An old science fictional argument: to what extent is it correct to characterise the human mind as a digital computer? According to this insightful article [via Charles Stross] many AI researchers have been making an error in their belief that the human mind can be thought of as a computer:
The fact that the mind is a machine just as much as anything else in the universe is a machine tells us nothing interesting about the mind.
If the strong AI project is to be redefined as the task of duplicating the mind at a very low level, it may indeed prove possible—but the result will be something far short of the original goal of AI.
In other news:
A detailed simulation of a small region of a brain built molecule by molecule has been constructed and has recreated experimental results from real brains.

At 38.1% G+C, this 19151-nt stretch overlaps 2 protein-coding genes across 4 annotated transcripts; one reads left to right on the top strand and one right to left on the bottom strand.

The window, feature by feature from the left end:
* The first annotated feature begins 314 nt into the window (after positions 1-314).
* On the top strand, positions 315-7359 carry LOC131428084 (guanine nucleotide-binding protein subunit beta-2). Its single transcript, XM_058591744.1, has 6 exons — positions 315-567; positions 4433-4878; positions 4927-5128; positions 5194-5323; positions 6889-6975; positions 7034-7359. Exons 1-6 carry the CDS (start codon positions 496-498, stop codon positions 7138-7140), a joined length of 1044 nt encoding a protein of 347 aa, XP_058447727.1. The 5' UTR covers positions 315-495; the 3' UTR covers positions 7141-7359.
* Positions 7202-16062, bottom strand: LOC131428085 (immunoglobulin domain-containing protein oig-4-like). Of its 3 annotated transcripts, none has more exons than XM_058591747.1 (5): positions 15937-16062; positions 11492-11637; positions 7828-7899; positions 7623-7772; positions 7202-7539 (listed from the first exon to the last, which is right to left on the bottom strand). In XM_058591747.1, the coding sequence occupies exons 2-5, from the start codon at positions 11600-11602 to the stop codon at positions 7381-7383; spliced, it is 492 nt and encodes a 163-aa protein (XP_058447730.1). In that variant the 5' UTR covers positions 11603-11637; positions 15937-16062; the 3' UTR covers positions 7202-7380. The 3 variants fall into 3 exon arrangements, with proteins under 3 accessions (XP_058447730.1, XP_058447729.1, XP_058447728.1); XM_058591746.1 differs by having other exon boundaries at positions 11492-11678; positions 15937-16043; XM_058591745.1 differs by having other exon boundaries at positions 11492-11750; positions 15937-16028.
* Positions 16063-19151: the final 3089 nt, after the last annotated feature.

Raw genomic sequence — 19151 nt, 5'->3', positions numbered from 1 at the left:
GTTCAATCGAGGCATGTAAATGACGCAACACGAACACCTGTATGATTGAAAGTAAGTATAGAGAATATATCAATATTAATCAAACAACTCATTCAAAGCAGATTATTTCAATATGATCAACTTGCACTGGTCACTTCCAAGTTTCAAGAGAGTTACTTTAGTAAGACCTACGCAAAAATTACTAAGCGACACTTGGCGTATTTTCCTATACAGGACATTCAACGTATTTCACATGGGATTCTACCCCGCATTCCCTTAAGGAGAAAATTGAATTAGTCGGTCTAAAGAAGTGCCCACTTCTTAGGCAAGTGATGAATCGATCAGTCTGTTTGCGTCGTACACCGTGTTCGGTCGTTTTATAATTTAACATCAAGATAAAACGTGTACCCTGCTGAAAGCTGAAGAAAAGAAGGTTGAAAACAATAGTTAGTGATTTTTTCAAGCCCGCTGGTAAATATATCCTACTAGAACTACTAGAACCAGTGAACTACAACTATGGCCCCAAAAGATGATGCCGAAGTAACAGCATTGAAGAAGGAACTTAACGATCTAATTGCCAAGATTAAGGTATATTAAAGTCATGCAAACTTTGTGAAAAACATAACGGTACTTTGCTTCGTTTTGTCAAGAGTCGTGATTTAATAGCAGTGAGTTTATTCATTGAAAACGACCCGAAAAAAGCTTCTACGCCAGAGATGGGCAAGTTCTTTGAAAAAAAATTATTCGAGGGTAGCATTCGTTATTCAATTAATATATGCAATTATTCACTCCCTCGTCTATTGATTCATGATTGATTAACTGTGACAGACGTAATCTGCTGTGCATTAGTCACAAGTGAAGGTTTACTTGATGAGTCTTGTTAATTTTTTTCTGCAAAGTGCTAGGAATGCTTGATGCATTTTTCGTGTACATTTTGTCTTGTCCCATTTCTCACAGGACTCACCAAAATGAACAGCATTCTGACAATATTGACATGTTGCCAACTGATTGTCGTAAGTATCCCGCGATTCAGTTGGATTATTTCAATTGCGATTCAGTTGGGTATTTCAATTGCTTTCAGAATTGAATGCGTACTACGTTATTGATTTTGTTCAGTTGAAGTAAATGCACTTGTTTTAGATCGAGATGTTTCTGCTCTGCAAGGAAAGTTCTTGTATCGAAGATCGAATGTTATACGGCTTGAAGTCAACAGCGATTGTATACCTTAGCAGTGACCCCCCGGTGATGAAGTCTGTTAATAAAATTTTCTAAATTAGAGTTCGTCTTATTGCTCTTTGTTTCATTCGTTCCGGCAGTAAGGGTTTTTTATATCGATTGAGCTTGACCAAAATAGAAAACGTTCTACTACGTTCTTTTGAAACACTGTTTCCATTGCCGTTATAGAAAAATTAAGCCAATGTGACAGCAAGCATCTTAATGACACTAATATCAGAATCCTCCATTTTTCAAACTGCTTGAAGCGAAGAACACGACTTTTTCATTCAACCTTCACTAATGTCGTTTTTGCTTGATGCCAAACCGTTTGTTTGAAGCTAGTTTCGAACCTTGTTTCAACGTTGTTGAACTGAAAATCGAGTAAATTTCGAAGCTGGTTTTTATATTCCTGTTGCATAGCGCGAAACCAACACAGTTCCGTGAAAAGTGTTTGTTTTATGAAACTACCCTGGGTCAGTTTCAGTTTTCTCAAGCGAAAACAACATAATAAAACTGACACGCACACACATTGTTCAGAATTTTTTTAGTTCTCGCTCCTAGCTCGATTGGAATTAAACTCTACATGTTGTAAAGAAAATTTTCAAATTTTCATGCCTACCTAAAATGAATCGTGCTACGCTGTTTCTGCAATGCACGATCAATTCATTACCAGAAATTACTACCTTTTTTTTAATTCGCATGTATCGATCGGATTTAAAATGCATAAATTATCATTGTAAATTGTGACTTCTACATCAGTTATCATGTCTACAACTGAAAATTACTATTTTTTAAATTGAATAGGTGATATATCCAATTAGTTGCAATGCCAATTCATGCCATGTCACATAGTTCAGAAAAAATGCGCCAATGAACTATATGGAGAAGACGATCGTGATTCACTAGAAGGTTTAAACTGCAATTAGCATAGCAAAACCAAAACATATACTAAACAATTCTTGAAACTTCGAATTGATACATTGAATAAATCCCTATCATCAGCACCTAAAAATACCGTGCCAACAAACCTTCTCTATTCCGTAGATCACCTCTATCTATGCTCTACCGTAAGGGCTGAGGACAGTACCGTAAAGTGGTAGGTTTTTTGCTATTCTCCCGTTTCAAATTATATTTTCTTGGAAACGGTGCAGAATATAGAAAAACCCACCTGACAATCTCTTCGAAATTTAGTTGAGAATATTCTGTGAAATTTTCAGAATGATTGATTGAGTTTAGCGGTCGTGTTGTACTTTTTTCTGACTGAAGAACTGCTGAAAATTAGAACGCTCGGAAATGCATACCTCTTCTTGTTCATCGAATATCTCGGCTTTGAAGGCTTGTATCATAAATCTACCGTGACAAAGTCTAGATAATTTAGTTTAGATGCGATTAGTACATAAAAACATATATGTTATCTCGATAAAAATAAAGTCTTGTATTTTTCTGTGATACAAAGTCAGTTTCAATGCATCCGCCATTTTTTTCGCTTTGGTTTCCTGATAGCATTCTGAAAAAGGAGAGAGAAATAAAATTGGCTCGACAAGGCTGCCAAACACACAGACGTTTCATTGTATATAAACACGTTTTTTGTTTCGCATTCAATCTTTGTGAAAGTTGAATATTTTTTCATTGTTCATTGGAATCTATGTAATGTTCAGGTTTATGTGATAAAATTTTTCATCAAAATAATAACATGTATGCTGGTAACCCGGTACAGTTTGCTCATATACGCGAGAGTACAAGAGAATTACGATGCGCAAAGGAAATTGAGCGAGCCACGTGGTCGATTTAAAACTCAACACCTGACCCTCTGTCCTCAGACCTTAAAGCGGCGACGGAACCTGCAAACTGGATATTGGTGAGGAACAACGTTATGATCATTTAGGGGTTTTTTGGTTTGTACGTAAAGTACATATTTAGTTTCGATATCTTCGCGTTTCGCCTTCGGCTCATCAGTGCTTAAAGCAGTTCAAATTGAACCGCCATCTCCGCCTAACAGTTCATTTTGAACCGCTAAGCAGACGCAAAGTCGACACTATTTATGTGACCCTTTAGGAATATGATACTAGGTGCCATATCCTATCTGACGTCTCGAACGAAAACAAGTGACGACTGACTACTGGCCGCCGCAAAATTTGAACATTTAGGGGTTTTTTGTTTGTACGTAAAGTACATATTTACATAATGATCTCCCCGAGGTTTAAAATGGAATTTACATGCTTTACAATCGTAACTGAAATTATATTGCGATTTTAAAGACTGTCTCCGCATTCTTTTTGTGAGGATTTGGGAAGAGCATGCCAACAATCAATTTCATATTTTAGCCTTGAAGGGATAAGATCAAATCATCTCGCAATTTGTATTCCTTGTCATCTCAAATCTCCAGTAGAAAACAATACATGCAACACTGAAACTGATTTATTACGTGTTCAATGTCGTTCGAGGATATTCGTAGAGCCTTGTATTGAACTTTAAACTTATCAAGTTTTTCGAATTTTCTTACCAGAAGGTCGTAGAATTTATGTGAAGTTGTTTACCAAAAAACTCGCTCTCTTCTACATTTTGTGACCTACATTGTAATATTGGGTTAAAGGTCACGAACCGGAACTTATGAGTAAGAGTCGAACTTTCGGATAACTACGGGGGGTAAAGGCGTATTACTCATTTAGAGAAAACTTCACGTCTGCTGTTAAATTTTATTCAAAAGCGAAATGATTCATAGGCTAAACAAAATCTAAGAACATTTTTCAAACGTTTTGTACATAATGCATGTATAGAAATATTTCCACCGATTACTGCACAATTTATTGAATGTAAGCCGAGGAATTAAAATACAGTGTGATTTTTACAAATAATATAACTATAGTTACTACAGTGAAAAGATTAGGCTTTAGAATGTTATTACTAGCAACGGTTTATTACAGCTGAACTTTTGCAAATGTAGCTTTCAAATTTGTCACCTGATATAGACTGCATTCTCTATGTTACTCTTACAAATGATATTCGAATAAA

The “Blue Brain” has been put in a virtual body, and observing it gives the first indications of the molecular and neural basis of thought and memory.
Is there a meaningful distinction between the traditional view of a strong AI and a molecular-level simulation of a human mind?
[image and article from the BBC]
Know how to make a virtual human avatar that could convincingly interact with a family member? If so, the U.S. Department of Defense wants to talk to you. Its Defense Centers of Excellence for Psychological Health and Traumatic Brain Injury is seeking proposals for a Virtual Dialogue Application for Families of Deployed Service Members.